The first challenge...matching the existing stain color (as much as I dislike it!)  David, at our local Sherwin Williams, usually does a bang up job of matching existing stain. He did an AWESOME job on my kitchen stain! This time even he struggled. I think the biggest problem is that the original clear coat is poly...and poly "ambers" over time, which deepens the color. I ended up using David's "match" mixed with a premixed stain and final got a decent match. I stained and sealed all the pieces before installing!

The next big head-scratcher for me was figuring the exact angle and method to cut the existing bannister, trim and bottom rails without removing it all. After much hymning and hawing and measuring and drawing, I drug out every power tool in my arsenal and made the cuts! And did a little sanding to get a good tight fit! MAJOR dust storm!

I also had to build a new "base" for the wider bottom step. As I said, it's a "puzzle" and sometimes you just have to measure, figure, plan and execute as you go...when you are meshing new with old it can be a little more challenging than starting from scratch! 

Again, I could post a long drawn out tutorial...but honestly Google and youtube are all you need. You will find much better videos and tutorials than I could ever provide.

And this is pretty much how it sat for another week. Why...because the old adage "measure twice, cut once" only works when your brain computes properly at least once...if it computes improperly BOTH times, you will cut your special order materials wrong and have to wait on them after you reorder them! 

As soon as my special REorders came in and I was able to finish up the two steps and newel post, I installed my travertine tile. Then...it sat...AGAIN!

Why...well because I couldn't decide whether I wanted to add a little trim detail. I contemplated shiplap...maybe a decorative wainscoting...or maybe board and batten.

In the end, I went with the board and batten. I'm not totally swooning over it, but it is a nice little touch (again, find a GOOD tutorial if you plan on adding this...there are hundreds of great ones out there in blogland!)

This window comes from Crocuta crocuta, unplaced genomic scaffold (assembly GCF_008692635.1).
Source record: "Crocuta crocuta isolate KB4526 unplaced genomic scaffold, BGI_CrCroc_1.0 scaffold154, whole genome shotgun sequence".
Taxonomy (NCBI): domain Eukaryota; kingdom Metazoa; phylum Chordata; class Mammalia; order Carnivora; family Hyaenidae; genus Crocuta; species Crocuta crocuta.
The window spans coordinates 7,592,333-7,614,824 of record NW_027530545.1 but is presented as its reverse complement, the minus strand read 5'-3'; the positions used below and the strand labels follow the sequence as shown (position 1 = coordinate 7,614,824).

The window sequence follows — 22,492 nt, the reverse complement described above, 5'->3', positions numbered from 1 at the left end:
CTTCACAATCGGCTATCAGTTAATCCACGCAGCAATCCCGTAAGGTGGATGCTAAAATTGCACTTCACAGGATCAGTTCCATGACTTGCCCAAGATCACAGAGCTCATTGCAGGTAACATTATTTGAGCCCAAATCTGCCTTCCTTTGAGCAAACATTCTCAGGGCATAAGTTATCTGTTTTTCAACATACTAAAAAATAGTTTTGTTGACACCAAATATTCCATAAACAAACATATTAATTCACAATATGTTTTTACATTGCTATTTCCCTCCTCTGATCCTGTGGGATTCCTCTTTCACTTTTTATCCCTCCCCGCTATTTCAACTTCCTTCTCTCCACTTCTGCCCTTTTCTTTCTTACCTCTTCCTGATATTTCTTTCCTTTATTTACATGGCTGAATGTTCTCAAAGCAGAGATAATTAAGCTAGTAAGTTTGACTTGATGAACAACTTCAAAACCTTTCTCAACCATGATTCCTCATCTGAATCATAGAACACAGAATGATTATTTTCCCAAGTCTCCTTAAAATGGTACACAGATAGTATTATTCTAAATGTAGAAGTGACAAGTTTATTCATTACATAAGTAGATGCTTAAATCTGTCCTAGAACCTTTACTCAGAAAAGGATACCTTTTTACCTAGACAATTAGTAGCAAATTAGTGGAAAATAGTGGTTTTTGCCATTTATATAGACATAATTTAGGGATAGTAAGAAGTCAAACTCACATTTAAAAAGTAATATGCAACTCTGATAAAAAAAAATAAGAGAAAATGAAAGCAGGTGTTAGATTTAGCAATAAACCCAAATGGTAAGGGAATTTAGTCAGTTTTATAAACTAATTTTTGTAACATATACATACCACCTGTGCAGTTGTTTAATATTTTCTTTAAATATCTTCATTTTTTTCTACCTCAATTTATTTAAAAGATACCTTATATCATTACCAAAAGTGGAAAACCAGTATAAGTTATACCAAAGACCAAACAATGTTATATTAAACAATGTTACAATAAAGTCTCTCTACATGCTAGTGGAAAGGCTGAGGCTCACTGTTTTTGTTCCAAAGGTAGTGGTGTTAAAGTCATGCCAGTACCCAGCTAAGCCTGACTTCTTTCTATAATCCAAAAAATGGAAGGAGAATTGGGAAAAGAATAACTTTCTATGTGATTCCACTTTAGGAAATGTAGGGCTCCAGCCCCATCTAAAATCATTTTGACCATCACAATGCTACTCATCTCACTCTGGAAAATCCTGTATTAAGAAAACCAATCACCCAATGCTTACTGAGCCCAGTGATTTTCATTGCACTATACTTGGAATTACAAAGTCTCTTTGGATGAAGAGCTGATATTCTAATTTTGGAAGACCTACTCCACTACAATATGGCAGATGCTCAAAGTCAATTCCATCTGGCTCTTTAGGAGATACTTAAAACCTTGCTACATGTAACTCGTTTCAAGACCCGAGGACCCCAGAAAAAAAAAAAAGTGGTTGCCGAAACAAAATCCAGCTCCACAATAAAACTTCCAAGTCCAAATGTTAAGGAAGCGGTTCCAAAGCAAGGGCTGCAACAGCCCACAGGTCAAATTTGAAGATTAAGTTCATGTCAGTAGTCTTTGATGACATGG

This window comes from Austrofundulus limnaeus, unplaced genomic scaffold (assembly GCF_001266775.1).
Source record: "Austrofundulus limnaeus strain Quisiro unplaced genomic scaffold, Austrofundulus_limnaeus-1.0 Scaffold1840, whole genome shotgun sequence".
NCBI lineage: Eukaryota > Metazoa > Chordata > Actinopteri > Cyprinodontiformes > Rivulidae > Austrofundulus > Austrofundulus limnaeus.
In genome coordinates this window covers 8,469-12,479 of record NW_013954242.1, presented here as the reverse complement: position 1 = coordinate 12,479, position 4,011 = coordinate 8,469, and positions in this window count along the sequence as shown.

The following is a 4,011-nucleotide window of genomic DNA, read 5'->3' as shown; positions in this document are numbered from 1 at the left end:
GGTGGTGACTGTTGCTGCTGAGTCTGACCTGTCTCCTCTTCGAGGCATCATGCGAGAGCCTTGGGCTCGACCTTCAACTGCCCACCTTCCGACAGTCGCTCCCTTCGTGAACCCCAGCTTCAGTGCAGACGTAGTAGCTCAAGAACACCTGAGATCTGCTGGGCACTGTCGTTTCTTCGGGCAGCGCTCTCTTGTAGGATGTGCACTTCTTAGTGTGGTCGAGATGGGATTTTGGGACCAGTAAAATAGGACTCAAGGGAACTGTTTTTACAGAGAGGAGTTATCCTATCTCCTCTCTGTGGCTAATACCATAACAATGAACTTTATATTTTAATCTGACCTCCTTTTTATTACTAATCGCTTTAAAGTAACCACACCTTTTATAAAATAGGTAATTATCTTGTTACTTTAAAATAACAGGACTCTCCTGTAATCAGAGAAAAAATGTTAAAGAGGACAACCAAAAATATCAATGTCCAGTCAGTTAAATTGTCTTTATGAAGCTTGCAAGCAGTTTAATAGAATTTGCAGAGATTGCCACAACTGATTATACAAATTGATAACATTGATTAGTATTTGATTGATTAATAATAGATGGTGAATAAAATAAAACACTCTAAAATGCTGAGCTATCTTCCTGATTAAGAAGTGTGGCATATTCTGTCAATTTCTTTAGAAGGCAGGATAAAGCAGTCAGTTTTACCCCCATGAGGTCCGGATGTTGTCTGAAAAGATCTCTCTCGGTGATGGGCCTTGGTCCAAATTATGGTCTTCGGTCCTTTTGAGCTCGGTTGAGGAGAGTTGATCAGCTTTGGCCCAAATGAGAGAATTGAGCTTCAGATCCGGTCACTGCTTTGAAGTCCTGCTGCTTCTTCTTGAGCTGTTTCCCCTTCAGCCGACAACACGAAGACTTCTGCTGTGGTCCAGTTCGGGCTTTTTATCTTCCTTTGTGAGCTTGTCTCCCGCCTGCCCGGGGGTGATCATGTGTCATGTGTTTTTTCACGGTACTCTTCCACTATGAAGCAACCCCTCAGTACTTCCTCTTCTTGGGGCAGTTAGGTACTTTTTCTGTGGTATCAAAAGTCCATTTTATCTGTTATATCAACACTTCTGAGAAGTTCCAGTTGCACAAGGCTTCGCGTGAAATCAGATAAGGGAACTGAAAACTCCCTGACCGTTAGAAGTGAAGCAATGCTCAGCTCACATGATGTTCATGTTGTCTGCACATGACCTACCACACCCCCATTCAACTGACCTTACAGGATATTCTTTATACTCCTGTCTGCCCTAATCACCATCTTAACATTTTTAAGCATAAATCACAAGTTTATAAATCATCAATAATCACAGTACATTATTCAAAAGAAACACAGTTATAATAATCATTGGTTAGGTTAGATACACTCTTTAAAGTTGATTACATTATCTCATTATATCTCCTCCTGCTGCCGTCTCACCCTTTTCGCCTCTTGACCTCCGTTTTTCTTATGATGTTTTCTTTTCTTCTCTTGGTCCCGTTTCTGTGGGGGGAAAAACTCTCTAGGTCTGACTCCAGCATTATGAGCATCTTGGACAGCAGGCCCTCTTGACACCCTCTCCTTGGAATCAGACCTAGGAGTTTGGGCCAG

Soooo....drumroll......get ready for a lot of pictures!

Okay...you may notice that other than a funky rug and the little walnut table, there isn't any "froo-froo" yet. As I have said before, I don't decorate for poops and giggles..."stuff" has to have some meaning or be something I truly love...and so far I haven't found either for this space!

Eventually I also want to change/add lighting... I'll know it when I see it!

I seriously love the travertine tile. I laid it in a "brick pattern." It is a 12x24 tile so I staggered it 8-16-24". I also sealed it both before grout and after, which in my opinion, is a must for travertine! 

I still need to put one more coat of poly on the bottom two steps and the newel post but I am waiting until Matt is gone for a few days so I don't have to worry about anyone going upstairs!

HUGE difference!

While I was making a few entry changes, I thought it was about time to order a new rug for the living room. The old one was only two years old, but with the addition of the new living room chair and post-Cleo-puppy, it was time! I decided to go with simple and neutral this time! 

Aside from the wall paint I want to change, and the "butterscotch oak" I would like to restain, and the new hardwood floors I want to install and the new lighting I think would look good in the entry, I'm pretty darn happy with the changes. 

One upside to the "dust storms" this project created was it forced me to "purge" ALL my bookcases, even the ones in the den and my room....dust goes EVERYWHERE when you project! I had to pull all the books to clean so I decided it was time to get rid of 30 years of collecting! I saved two collections of my favorite authors (most notably my autographed John Grisham collection...thank you Matt!) and a few of my favorite books, but over 150 hardback books will soon be finding a new home...right now they are packed in egg boxes in my dining room! Now most of my shelves are scantly decorated with antique books, framed photos and a few family heirlooms!

Ahhhhh....room to breathe.....